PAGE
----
It is well known in the boating industry that the popularity of outboard motors continues to trend upward. I/Os are dead in the water. Inboards now seem relegated to midsize and larger motoryachts. Twin outboards are so passé. Triples and quads are de rigueur. Besides adding another motor to the highly reinforced transom of, say, a 40‘ (12.2m) center-console fishing machine, are there any other options? Well, yes, sort of. There is an emerging market for diesel outboard engines (outboard motors was always a poor choice of words). All the companies discussed here say they are targeting commercial customers in transportation, oil and gas, fishing, and other marine sectors, because it’s perceived that those sectors will pay the higher cost (versus gas outboards) for the convenience of having one fuel aboard the mother ship, and longer engine service life with longer intervals between maintenance. But with more exposure, diesel outboards are now finding a broader market. Here’s a brief overview of several major players in this developing technology.
Interestingly, diesel outboards are not new. A 2015 article in the online publication Boatmags cites the Amarc 10, a two-cycle diesel outboard made by American Marc in 1960–61, as an early entrant. As a side note, this is the same company Carl Moesly worked at before eventually acquiring the boat tooling assets (see Rovings, PBB No. 178). Evidently, the company’s lofty expectations for boats and diesel outboards foundered.
Yanmar developed 27-hp and 35-hp (20-kW and 26-kW) diesel outboards and then ceased their production for a lengthy period, perhaps to reassess its strategy, before partnering with the German company Neander Shark Motors to develop and distribute the Dtorque 111 in 2015. The 50-hp (38-kW) engine is claimed to have more torque (111 Nm/81.9 ft-lbs at 2,000–3,000 rpm) than a 60-hp (45-kW) gasoline outboard over most of its speed range. The four-stroke turbodiesel has double counterrotating crankshafts that minimize vibration to a level not expected in a two-cylinder engine, and Bosch common rail direct injection.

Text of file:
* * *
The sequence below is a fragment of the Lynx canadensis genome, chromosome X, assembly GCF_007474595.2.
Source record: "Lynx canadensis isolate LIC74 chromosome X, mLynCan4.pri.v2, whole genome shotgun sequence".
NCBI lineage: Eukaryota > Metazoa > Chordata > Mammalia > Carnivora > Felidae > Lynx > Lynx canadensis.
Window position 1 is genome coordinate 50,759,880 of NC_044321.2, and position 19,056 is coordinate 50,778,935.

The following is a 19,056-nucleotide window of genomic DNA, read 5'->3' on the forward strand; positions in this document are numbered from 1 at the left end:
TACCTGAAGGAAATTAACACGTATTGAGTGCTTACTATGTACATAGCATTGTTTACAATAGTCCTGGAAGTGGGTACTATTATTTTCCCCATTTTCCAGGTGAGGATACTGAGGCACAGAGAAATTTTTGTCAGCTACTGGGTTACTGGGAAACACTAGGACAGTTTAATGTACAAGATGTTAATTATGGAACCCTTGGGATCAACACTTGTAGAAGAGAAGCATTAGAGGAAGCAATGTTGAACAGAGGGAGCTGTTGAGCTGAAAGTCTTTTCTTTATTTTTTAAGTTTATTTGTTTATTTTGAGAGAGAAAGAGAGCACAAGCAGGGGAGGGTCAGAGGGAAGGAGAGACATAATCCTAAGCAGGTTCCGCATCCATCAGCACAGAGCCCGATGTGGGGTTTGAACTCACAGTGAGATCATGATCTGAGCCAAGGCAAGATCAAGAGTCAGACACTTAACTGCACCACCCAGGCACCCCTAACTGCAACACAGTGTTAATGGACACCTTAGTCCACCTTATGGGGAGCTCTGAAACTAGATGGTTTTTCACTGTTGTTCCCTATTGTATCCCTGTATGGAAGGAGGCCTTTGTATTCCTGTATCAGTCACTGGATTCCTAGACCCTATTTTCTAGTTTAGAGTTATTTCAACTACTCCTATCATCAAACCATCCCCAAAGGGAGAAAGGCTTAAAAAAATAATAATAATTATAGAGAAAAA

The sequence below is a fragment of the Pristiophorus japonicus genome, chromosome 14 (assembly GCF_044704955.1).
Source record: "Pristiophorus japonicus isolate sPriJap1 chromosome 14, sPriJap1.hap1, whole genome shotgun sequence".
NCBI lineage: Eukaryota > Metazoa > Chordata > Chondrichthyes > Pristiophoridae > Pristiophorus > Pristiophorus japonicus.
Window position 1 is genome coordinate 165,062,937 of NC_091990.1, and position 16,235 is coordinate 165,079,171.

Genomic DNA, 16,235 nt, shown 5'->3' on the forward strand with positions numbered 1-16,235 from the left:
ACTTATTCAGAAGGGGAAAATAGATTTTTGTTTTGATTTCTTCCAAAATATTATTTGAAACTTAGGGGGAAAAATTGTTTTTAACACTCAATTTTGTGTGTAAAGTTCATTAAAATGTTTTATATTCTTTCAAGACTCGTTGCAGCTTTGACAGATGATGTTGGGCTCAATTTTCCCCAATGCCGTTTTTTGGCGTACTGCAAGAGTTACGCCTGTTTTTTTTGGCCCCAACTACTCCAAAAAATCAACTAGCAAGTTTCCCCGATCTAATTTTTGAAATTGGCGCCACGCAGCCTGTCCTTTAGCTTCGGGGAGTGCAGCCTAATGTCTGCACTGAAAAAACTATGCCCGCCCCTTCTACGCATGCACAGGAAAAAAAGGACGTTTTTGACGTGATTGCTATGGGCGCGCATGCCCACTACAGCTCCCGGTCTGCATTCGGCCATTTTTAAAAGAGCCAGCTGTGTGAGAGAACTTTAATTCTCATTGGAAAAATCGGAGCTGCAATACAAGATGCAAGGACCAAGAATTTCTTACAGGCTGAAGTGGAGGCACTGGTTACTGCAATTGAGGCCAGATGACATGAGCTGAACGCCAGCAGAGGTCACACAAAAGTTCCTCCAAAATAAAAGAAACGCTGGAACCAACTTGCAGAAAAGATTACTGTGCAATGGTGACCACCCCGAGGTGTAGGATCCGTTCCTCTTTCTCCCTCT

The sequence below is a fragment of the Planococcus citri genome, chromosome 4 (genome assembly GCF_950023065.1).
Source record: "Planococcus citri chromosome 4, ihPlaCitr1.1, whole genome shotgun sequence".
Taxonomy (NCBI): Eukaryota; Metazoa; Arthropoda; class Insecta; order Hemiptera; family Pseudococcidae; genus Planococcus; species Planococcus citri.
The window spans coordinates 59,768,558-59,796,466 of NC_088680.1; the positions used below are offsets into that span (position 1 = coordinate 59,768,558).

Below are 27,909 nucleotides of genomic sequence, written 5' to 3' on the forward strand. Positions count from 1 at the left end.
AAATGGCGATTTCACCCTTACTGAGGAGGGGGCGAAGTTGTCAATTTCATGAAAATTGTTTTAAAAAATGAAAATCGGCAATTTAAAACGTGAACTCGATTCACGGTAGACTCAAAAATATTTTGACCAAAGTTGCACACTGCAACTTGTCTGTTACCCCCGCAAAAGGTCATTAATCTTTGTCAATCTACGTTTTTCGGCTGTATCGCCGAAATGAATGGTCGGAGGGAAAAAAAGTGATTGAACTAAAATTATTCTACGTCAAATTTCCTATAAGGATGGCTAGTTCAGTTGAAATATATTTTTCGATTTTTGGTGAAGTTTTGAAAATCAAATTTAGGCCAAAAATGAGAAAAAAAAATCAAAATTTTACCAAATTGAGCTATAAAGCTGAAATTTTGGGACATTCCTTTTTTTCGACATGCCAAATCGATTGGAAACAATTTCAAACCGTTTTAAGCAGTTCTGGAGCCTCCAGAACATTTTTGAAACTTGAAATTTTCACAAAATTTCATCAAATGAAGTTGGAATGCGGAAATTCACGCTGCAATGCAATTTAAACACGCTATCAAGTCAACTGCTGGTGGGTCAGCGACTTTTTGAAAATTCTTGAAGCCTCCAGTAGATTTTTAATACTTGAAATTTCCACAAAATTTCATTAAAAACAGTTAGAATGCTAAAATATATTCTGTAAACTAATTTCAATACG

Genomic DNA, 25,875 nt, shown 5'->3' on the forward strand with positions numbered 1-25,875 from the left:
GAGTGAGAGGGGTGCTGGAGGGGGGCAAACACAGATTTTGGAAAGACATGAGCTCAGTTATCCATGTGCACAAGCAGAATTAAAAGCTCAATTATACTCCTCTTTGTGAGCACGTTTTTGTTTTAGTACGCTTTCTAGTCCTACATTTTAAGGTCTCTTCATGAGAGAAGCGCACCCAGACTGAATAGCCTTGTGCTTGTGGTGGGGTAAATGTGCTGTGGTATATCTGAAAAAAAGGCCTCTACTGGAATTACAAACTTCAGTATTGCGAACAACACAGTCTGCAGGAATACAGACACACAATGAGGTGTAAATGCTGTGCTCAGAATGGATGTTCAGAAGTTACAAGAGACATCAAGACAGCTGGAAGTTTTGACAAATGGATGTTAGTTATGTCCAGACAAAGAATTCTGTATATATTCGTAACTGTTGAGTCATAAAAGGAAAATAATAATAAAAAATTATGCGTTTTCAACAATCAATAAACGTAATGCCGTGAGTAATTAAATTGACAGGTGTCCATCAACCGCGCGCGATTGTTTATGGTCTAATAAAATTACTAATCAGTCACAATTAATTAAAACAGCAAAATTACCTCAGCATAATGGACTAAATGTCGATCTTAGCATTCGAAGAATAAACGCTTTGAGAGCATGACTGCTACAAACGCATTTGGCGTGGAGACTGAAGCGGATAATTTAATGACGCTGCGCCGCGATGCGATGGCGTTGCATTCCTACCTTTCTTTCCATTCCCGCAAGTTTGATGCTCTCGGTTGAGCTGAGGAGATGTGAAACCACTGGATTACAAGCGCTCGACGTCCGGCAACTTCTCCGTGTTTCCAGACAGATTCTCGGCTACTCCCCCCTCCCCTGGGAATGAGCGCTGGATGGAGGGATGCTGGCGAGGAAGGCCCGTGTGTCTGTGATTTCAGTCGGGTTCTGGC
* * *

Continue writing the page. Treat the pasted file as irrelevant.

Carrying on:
It’s touted as a good choice for commercial applications—“pushing heavy vessels, trawling, or idling for hours”—such as a tender working near oil fields, where the lower flammability of its diesel fuel is much safer than gasoline-fueled outboards. Other benefits include higher fuel efficiency (around 12 l per hour/3.2 gph at WOT, said to be half that of a gas engine of similar size), durability, and reliability. Exhaust emissions meet the E.U.’s RCD 2 standards. Weight is 175 kg (385 lbs) compared to 109 kg (240 lbs). A 75 hp (56 kW) is expected soon. The manufacturer of the 10,000-hour engine is Steyr Motors, maker of larger diesel engines for numerous markets. It will be fitted with an outboard leg by Selva.
Neander Shark Motorfahrzeuge GmbH was established in 2003, and an early version of the engine was installed in a motorcycle, a passion of founder Lutz Lester. In 2006 the company incorporated as Neander Motors AG, followed by Neander Shark GmbH in 2009, a subsidiary that develops nautical applications for diesel technology. After its turbodiesel technology won awards in Germany, Yanmar joined as an investor and sales partner in 2015.
While Lester targeted commercial applications, the engine has been exhibited at the last several recreational boat shows in Düsseldorf to gauge consumer interest. The response has reportedly been positive. However, spokesman Miri Zymny told us: “Our engine is intended for commercial shipping, because it pays off after extensive use every year. Therefore the leisure market is not in our focus.”